Earlier I had written something as a comment on a blog that belonged another person in regards to a question that asked if someone who knew Mandarin could communicate to someone who knew only Cantonese. The responses were quite misleading and some were semi-flawed so I decided to clear things up, although it went a bit too in depth. I wanted this to be given to people who don’t understand the differences between the languages to know so I decided to reproduce it here for your benefit. There’s more than just those differences they stated. I will use only Traditional script just for simplicity. (Cantonese and Mandarin can be written in both contrary to what others said in the comments)
Yes that’s true, but there’s also more to that. First thing:
In written Chinese, there’s two kinds: Classical Chinese, and Standard Chinese.
Classical Chinese (古文 or 文言文) is self explanatory.
Standard Chinese (白話文 also known as Vernacular) is based on Mandarin and is essentially just about the same as Mandarin speech. I think this is the part where people begin to get confused.
Now, stay with me on this one. Written Mandarin is essentially the same as Written Standard Chinese. Written Cantonese is almost completely different from written Mandarin (because Cantonese is essentially a different language; there is research that says that the difference between Cantonese and Mandarin is way different than that between English and French, but we’ll get into that some other time).
Now, why did the above people say Cantonese speakers would still understand? You have to understand that Semi-Standard Written Cantonese is a very recent thing. In ancient times, Cantonese written down was very informal. In the past, people wrote ONLY in Classical Chinese (古文) because only the elite and educated could know how to write, so there was no need for vernacular to be made or standardized.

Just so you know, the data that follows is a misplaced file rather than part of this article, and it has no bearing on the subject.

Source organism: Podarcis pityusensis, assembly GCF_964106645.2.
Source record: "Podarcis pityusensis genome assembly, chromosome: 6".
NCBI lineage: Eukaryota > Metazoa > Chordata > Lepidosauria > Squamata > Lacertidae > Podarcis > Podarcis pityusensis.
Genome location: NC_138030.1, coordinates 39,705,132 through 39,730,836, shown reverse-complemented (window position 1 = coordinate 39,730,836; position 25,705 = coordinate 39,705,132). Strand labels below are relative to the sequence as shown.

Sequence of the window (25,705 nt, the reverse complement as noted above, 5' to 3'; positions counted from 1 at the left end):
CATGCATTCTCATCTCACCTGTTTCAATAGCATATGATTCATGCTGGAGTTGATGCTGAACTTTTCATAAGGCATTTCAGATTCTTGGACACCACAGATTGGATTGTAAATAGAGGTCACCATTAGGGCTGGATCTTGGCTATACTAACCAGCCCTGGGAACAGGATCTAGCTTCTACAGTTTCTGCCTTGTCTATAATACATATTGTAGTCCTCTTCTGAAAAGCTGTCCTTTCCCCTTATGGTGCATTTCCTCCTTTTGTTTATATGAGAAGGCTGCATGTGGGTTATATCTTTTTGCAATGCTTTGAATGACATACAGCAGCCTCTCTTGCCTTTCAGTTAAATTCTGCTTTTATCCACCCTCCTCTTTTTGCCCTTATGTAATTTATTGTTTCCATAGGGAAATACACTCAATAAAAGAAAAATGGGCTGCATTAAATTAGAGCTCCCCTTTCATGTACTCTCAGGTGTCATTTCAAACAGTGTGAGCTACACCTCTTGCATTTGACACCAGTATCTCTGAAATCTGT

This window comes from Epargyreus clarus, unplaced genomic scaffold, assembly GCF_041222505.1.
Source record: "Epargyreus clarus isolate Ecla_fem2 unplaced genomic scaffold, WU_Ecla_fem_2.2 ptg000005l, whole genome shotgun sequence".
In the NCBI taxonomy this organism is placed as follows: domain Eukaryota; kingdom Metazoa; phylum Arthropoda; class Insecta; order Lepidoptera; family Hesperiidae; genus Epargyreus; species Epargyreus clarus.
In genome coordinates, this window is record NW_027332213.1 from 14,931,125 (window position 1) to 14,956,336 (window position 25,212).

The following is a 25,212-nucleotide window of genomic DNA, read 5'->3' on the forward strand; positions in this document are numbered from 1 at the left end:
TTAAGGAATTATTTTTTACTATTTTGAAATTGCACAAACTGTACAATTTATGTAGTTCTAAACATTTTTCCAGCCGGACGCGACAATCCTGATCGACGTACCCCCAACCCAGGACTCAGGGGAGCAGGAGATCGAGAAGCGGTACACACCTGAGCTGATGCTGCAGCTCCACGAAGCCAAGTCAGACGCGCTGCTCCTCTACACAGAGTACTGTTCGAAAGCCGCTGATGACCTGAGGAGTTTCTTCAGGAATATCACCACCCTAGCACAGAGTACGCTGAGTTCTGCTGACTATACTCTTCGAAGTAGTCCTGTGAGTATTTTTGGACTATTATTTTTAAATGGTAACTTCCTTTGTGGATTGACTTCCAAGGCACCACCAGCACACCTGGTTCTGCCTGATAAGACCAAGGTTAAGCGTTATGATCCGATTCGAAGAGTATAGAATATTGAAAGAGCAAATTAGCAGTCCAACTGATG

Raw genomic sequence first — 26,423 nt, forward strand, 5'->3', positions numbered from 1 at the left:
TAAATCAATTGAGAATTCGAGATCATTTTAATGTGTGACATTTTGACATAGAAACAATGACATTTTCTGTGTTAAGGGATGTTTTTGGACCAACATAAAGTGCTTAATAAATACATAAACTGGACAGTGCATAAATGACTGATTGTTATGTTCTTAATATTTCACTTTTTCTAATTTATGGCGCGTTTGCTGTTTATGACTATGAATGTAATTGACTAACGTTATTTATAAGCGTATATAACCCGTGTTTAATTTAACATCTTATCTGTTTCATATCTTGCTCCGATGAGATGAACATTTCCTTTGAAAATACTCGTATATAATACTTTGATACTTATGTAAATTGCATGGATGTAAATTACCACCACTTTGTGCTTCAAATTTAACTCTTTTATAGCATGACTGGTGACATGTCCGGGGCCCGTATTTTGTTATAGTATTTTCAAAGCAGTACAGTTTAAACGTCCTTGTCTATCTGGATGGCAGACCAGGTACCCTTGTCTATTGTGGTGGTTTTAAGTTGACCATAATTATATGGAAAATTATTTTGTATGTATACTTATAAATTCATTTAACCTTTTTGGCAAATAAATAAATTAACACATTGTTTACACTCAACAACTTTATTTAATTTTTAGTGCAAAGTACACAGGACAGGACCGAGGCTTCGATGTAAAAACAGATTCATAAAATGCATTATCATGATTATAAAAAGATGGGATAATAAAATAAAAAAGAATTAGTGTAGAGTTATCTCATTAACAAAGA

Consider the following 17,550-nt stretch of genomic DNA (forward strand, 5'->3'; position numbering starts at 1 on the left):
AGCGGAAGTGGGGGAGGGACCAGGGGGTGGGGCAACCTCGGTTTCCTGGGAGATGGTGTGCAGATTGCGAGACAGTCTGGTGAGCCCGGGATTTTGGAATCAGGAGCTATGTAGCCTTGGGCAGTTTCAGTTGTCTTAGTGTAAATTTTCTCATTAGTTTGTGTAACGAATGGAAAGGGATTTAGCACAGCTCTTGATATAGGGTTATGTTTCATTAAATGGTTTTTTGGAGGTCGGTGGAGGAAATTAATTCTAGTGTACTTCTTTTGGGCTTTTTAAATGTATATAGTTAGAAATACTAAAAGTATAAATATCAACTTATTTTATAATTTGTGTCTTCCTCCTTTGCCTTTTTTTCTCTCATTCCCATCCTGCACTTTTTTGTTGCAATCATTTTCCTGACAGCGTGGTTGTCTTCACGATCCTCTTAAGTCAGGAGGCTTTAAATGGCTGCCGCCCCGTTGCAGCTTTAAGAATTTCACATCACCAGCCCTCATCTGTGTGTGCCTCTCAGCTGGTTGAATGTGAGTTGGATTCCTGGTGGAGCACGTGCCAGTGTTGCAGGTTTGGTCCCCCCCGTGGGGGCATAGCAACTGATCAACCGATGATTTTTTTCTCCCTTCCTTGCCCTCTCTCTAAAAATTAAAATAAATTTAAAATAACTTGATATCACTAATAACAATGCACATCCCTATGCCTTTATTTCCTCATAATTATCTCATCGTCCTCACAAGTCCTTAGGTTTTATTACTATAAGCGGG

In 1911 after the Xinhai Revolution (辛亥革命) that toppled the Chinese Empire, there was no need for Classical because the commoners don’t understand it so they made a standardized written script called Standard Chinese which was based off Mandarin. Because of this, everyone who could read can read Written Mandarin but not necessarily speak or understand it (I know, kind of trippy). Written Cantonese developed mainly be translators and furthered through Hong Kong being a British Colony.
Furthermore, with the advent of the People’s Republic of China, all citizens were made to learn Mandarin so the Cantonese speakers know Mandarin (or at least they should).
Thus in short, this is how it goes:
Mandarin speakers can read Written Chinese (Mandarin)but not Written Cantonese.
Mandarin speakers can only understand Spoken Mandarin but not Spoken Cantonese.
Cantonese speakers can read Written Chinese (Mandarin) and Written Cantonese
Cantonese speakers can understand Spoken Mandarin and Spoken Cantonese.
Now as for the grammar and structure of the words, the example you gave is poor to demonstrate that so I’ll show some other ones (you’ll see why).
—- In Mandarin, there’s essentially no conjugation of verbs. —-
If you wanna say: “I go to the supermarket” it’s “我去超級市場”
To say “I went to the supermarket” you have to essentially add some adverb in the sense of time to it.
You essentially have to say: “Yesterday, I went to the supermarket” which would become “昨天我去超級市場”
Notice there’s no indication of change in tense to the verb 去.
Now if we switch to Cantonese, there IS conjugation, let’s look at the examples again.
“I go to the supermarket” becomes “我去超級市場”
“I went to the supermarket” becomes “我去咗超級市場”
“I had went to the supermarket” becomes “我去過超級市場”
“Yesterday, I went to the supermarket” becomes “尋日我去咗超級市場”
“I had went to the supermarket before” becomes “我曾經去過超級市場”
Notice the differences? Tense is blatant in Cantonese while in Mandarin you have to allude to it.
Another thing is that Cantonese uses many words that Mandarin does not. Do NOT infer this as slang, because this would be deprecating the Cantonese Language. In addition, a good number of these are words that were from Classical Chinese that have been long lost in Mandarin
Tired -> Mandarin (累) while Cantonese (攰)
To Like -> Mandarin (喜歡) while Cantonese (鍾意)
To Eat -> Mandarin (吃) while Cantonese (食)
To Drink -> Mandarin (喝) while Cantonese (飲)
I hope this helps inform you all about our language a little more closely. If you have any further questions feel free to leave a comment in this post or perhaps ask people around in the forums for further explanations or help.
Now after hearing all of the above, would you still be naive and call Cantonese a “dialect” or would you finally recognize (if you have not yet) that Cantonese is a language its own right. If you refuse to call us a language, then you deny our existence and identity. Wouldn’t that in turn be quite racist and discriminatory to recognize Mandarin speakers are legitimate but Cantonese isn’t?